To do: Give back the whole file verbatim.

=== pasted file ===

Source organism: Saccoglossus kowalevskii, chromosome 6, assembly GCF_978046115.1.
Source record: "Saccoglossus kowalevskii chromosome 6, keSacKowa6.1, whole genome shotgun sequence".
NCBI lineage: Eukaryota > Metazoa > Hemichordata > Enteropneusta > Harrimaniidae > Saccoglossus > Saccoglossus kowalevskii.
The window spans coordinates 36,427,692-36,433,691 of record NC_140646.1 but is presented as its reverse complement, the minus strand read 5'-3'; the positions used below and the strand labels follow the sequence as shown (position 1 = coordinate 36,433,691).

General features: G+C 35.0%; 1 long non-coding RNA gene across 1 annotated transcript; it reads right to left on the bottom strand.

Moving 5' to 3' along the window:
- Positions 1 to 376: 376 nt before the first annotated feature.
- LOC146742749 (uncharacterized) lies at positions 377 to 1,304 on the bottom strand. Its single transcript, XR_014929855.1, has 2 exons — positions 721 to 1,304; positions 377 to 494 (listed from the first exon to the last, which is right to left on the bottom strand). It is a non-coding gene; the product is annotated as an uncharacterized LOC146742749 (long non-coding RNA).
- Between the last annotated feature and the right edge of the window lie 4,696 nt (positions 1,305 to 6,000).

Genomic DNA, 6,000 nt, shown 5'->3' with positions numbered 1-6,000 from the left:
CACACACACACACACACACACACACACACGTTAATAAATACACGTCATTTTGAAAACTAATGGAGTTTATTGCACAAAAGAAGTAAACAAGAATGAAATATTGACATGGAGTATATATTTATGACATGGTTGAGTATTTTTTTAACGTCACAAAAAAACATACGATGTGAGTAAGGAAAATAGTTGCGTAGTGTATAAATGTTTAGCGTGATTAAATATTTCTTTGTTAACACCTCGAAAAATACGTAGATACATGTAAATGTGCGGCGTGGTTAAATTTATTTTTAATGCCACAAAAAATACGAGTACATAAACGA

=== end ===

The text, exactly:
Source organism: Saccoglossus kowalevskii, chromosome 6, assembly GCF_978046115.1.
Source record: "Saccoglossus kowalevskii chromosome 6, keSacKowa6.1, whole genome shotgun sequence".
NCBI lineage: Eukaryota > Metazoa > Hemichordata > Enteropneusta > Harrimaniidae > Saccoglossus > Saccoglossus kowalevskii.
The window spans coordinates 36,427,692-36,433,691 of record NC_140646.1 but is presented as its reverse complement, the minus strand read 5'-3'; the positions used below and the strand labels follow the sequence as shown (position 1 = coordinate 36,433,691).

General features: G+C 35.0%; 1 long non-coding RNA gene across 1 annotated transcript; it reads right to left on the bottom strand.

Moving 5' to 3' along the window:
- Positions 1 to 376: 376 nt before the first annotated feature.
- LOC146742749 (uncharacterized) lies at positions 377 to 1,304 on the bottom strand. Its single transcript, XR_014929855.1, has 2 exons — positions 721 to 1,304; positions 377 to 494 (listed from the first exon to the last, which is right to left on the bottom strand). It is a non-coding gene; the product is annotated as an uncharacterized LOC146742749 (long non-coding RNA).
- Between the last annotated feature and the right edge of the window lie 4,696 nt (positions 1,305 to 6,000).

Genomic DNA, 6,000 nt, shown 5'->3' with positions numbered 1-6,000 from the left:
CACACACACACACACACACACACACACACGTTAATAAATACACGTCATTTTGAAAACTAATGGAGTTTATTGCACAAAAGAAGTAAACAAGAATGAAATATTGACATGGAGTATATATTTATGACATGGTTGAGTATTTTTTTAACGTCACAAAAAAACATACGATGTGAGTAAGGAAAATAGTTGCGTAGTGTATAAATGTTTAGCGTGATTAAATATTTCTTTGTTAACACCTCGAAAAATACGTAGATACATGTAAATGTGCGGCGTGGTTAAATTTATTTTTAATGCCACAAAAAATACGAGTACATAAACGA